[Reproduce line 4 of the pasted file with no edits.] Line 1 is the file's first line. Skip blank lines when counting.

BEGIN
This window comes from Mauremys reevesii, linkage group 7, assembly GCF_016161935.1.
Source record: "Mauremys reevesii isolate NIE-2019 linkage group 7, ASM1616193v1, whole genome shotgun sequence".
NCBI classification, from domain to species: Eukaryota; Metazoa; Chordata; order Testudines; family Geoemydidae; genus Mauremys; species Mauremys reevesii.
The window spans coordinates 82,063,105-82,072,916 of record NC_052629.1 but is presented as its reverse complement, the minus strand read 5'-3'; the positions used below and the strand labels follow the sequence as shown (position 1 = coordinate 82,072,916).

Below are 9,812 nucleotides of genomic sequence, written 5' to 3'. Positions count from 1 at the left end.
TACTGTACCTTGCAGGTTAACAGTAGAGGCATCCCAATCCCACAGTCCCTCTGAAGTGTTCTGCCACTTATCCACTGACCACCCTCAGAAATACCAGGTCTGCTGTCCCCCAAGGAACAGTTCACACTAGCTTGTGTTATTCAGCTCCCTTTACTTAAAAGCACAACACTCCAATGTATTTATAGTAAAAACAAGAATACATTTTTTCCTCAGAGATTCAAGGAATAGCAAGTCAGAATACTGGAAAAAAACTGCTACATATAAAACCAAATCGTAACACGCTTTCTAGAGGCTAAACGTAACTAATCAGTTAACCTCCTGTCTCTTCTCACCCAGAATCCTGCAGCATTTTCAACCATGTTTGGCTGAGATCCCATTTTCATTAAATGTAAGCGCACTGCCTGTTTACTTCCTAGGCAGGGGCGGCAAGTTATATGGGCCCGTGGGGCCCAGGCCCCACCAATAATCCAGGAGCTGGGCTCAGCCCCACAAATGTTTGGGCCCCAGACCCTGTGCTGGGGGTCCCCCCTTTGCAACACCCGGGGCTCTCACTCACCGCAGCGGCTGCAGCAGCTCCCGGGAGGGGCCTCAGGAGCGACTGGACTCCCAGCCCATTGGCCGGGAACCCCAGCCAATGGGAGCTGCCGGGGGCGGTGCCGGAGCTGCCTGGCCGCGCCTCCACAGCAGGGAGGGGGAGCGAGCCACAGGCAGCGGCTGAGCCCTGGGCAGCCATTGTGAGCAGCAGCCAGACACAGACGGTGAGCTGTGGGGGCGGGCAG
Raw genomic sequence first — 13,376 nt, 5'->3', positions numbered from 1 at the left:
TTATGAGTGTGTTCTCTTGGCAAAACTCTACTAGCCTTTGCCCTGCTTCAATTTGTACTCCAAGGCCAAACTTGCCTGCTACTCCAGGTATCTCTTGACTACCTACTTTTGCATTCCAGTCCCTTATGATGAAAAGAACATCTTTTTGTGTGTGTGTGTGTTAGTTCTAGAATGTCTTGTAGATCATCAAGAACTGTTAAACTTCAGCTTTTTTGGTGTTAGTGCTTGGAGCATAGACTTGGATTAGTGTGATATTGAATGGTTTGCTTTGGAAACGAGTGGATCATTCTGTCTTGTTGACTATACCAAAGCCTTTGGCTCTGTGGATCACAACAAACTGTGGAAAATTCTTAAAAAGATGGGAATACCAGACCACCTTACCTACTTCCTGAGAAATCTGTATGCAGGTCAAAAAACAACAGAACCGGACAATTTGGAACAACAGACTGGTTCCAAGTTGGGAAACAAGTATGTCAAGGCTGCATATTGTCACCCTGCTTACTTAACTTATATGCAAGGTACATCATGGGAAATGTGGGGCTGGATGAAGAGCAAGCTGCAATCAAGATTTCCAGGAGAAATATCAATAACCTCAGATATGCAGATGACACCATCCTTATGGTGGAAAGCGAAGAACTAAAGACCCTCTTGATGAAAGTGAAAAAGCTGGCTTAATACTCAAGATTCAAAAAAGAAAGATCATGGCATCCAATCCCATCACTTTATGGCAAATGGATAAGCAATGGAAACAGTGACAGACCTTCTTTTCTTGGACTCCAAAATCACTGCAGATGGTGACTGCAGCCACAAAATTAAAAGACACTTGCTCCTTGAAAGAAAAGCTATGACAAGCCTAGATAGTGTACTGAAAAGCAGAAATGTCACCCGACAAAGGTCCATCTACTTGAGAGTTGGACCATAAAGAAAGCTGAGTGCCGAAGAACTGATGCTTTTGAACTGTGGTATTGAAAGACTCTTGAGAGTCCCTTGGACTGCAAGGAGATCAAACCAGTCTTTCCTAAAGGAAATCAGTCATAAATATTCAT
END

The window spans coordinates 82,063,105-82,072,916 of record NC_052629.1 but is presented as its reverse complement, the minus strand read 5'-3'; the positions used below and the strand labels follow the sequence as shown (position 1 = coordinate 82,072,916).